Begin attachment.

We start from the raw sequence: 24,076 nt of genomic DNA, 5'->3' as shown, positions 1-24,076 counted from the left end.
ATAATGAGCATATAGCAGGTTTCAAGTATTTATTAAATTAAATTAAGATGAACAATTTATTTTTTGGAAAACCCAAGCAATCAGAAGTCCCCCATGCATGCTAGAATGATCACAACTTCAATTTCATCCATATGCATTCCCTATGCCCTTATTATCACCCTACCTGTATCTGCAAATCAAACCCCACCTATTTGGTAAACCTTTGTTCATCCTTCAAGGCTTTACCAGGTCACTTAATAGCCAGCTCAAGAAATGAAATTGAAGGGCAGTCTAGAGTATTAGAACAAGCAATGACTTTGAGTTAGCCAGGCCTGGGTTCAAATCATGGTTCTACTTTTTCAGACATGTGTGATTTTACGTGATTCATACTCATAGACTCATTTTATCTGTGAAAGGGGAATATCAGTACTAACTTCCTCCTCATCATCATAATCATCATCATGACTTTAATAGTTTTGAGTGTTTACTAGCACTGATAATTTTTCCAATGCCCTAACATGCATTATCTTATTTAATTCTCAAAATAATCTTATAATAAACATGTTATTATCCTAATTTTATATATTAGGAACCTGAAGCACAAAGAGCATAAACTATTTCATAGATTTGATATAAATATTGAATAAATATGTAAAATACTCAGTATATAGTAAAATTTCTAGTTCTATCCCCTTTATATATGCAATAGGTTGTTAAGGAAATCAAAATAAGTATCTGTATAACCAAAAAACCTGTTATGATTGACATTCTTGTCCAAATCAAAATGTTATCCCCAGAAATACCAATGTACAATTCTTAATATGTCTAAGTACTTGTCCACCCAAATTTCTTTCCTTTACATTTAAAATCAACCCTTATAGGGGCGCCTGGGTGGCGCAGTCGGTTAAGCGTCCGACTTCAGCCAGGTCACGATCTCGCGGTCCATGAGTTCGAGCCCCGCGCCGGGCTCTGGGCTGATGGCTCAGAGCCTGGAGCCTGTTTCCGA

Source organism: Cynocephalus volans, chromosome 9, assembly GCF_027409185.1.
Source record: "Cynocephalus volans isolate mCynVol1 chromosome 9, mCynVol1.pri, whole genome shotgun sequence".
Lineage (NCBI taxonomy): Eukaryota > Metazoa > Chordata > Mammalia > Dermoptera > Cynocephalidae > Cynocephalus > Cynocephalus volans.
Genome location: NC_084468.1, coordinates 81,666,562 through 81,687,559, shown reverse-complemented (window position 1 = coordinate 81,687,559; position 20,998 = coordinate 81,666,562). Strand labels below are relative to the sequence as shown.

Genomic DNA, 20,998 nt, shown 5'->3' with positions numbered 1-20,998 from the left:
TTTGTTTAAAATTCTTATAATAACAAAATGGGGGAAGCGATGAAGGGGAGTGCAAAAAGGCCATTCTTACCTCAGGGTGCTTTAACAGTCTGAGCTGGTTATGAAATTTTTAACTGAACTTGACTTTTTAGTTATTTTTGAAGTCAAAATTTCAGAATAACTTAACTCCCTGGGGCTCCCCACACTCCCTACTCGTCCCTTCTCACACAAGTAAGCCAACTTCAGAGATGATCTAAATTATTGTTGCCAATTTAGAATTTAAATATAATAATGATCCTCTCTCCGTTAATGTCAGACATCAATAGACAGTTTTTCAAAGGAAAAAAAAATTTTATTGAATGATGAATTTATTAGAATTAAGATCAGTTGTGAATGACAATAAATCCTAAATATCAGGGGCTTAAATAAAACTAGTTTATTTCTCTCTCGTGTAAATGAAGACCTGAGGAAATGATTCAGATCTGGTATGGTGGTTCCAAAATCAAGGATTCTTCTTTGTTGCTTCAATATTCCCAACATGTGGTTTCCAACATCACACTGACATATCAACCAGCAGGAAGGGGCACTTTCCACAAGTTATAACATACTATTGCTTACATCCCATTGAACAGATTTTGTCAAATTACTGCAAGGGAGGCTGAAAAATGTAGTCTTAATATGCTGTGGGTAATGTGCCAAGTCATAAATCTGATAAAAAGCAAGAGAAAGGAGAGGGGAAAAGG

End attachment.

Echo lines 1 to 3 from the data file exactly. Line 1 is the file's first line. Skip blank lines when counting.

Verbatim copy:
We start from the raw sequence: 24,076 nt of genomic DNA, 5'->3' as shown, positions 1-24,076 counted from the left end.
ATAATGAGCATATAGCAGGTTTCAAGTATTTATTAAATTAAATTAAGATGAACAATTTATTTTTTGGAAAACCCAAGCAATCAGAAGTCCCCCATGCATGCTAGAATGATCACAACTTCAATTTCATCCATATGCATTCCCTATGCCCTTATTATCACCCTACCTGTATCTGCAAATCAAACCCCACCTATTTGGTAAACCTTTGTTCATCCTTCAAGGCTTTACCAGGTCACTTAATAGCCAGCTCAAGAAATGAAATTGAAGGGCAGTCTAGAGTATTAGAACAAGCAATGACTTTGAGTTAGCCAGGCCTGGGTTCAAATCATGGTTCTACTTTTTCAGACATGTGTGATTTTACGTGATTCATACTCATAGACTCATTTTATCTGTGAAAGGGGAATATCAGTACTAACTTCCTCCTCATCATCATAATCATCATCATGACTTTAATAGTTTTGAGTGTTTACTAGCACTGATAATTTTTCCAATGCCCTAACATGCATTATCTTATTTAATTCTCAAAATAATCTTATAATAAACATGTTATTATCCTAATTTTATATATTAGGAACCTGAAGCACAAAGAGCATAAACTATTTCATAGATTTGATATAAATATTGAATAAATATGTAAAATACTCAGTATATAGTAAAATTTCTAGTTCTATCCCCTTTATATATGCAATAGGTTGTTAAGGAAATCAAAATAAGTATCTGTATAACCAAAAAACCTGTTATGATTGACATTCTTGTCCAAATCAAAATGTTATCCCCAGAAATACCAATGTACAATTCTTAATATGTCTAAGTACTTGTCCACCCAAATTTCTTTCCTTTACATTTAAAATCAACCCTTATAGGGGCGCCTGGGTGGCGCAGTCGGTTAAGCGTCCGACTTCAGCCAGGTCACGATCTCGCGGTCCATGAGTTCGAGCCCCGCGCCGGGCTCTGGGCTGATGGCTCAGAGCCTGGAGCCTGTTTCCGA

Source organism: Cynocephalus volans, chromosome 9, assembly GCF_027409185.1.